The National Party has warned of the risks of going too far and too fast on climate change measures.
Party spokesman for climate change Todd Muller welcomed release of the draft report by the Productivity Commission on moving towards zero emissions but said it was important to adjust at the pace of available technology and remain conscious of our competitors and the wider global response.
“For instance, bringing agriculture into the emissions trading scheme would make us the only country in the world to expose our industry in this way, making us outliers, not leaders.”
Muller said the commission’s report calls for careful preparation and balance.
“It builds on the significant work undertaken by the previous Government on increasing renewable energy, increasing the number of electric vehicles and reforming the ETS to ensure it is fit-for-purpose.
“National is proud to have signed New Zealand up to the Paris Agreement, committing to ambitious 2030 and 2050 emissions targets. We have done well holding emissions steady through a period of strong economic and population growth, with emissions intensity decreasing relative to GDP.
“We have to reduce emissions significantly to meet our international obligations, but it’s important that we transition in a way that maximises opportunity and minimises costs.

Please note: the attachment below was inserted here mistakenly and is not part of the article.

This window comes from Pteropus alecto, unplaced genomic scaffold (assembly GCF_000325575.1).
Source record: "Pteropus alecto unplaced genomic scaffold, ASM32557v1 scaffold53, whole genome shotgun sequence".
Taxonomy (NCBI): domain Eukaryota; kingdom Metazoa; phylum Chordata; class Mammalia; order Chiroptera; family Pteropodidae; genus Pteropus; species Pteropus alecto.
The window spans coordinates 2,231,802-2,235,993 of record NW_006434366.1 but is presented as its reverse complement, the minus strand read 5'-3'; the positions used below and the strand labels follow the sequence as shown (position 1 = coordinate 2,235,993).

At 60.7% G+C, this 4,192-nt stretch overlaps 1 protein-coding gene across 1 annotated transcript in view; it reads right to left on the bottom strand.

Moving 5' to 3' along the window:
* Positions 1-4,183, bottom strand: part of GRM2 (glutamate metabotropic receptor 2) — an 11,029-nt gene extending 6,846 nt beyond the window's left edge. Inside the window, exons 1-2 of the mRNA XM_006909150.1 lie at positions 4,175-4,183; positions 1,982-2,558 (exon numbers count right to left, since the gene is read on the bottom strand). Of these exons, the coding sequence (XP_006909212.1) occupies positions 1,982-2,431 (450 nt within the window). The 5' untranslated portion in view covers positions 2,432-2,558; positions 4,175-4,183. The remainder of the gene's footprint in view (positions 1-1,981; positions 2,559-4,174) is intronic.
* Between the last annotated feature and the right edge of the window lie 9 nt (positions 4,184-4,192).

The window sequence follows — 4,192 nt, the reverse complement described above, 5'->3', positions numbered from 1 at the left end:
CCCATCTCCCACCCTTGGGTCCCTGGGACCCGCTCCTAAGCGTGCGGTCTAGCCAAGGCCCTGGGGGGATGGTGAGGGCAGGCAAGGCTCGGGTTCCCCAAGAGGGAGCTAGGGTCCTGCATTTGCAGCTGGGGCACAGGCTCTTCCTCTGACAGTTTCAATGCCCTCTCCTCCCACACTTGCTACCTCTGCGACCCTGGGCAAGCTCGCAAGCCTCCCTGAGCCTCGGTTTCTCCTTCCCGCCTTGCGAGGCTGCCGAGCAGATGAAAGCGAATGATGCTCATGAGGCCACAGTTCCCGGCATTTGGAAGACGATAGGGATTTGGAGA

“Going too far too fast could decimate our most productive sectors, costing jobs and actually increasing global emissions. Introducing agriculture to the scheme at the very entry level of 90% free allocation and $50 a tonne would cost the agricultural sector $190 million a year.
He said the more extreme estimates of carbon prices of $250 a tonne and no free allocation would cost the agricultural sector $9.7 billion a year and wipe out the entire industry.
“My concern is that if we push too hard and fast here, we could leave communities behind. The National Party will support the careful preparation and balance needed to ensure a just transition to a lower carbon economy.”